Nevada's insurance exchange received preliminary approval from the federal government this month.
Enrollment will begin in October, with policies taking effect Jan. 1.
Officials estimate 118,000 people will sign up for insurance using the exchange, and project enrollment will grow.
Scott Kipper, Nevada's insurance commissioner, questioned what will happen if the fees don't generate enough to operate the exchange.
"What would be done to get the exchange whole in that event?" he asked.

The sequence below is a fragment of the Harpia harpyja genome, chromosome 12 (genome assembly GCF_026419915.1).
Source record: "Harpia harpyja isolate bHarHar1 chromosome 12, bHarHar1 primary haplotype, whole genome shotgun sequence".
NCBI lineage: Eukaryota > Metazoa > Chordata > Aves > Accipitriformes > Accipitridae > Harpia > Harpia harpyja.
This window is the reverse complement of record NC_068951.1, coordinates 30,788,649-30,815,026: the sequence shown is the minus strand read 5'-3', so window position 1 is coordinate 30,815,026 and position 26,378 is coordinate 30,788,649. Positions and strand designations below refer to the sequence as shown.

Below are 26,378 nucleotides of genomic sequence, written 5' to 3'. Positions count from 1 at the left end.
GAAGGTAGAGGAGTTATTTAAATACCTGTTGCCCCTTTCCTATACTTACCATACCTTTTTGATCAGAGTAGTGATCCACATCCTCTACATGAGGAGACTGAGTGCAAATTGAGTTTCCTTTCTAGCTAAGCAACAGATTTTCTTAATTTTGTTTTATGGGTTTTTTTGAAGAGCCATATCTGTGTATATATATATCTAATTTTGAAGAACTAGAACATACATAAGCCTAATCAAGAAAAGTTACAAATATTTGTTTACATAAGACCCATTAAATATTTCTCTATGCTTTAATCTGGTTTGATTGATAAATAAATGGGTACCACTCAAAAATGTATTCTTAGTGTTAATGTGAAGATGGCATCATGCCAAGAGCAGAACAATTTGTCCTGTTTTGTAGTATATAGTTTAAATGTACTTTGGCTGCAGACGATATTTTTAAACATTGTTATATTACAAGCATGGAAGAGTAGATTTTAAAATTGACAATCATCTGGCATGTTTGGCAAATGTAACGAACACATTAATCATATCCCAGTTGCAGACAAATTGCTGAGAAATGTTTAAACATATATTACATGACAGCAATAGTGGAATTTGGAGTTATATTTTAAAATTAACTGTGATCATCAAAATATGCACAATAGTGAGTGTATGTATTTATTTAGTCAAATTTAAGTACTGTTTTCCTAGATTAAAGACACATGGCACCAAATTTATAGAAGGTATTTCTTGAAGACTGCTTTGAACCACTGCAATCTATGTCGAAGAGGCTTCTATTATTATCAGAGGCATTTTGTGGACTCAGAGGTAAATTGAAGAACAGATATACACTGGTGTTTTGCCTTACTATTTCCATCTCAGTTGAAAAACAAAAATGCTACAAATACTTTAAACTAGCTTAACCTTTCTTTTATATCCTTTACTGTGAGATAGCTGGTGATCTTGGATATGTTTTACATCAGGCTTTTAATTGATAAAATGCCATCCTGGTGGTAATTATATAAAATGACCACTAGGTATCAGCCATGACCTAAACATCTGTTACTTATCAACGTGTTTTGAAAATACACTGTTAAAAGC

Hager said the exchange could ask to borrow money from the state general fund; it could "beg, plea" to the Legislature and governor's office; or it could adjust rates.
But, he said, "I think we have enough buffer in these rates to make sure that doesn't happen."
One insurance industry representative asked whether carriers would be required to pay insurance premium taxes on the fees. Carriers pay taxes on the dollar amount of policies written in the state.
Hager said the fees under existing law would be included for tax calculations, but added the exchange has submitted a bill draft request for the upcoming Legislature to exempt them from insurance premium taxes.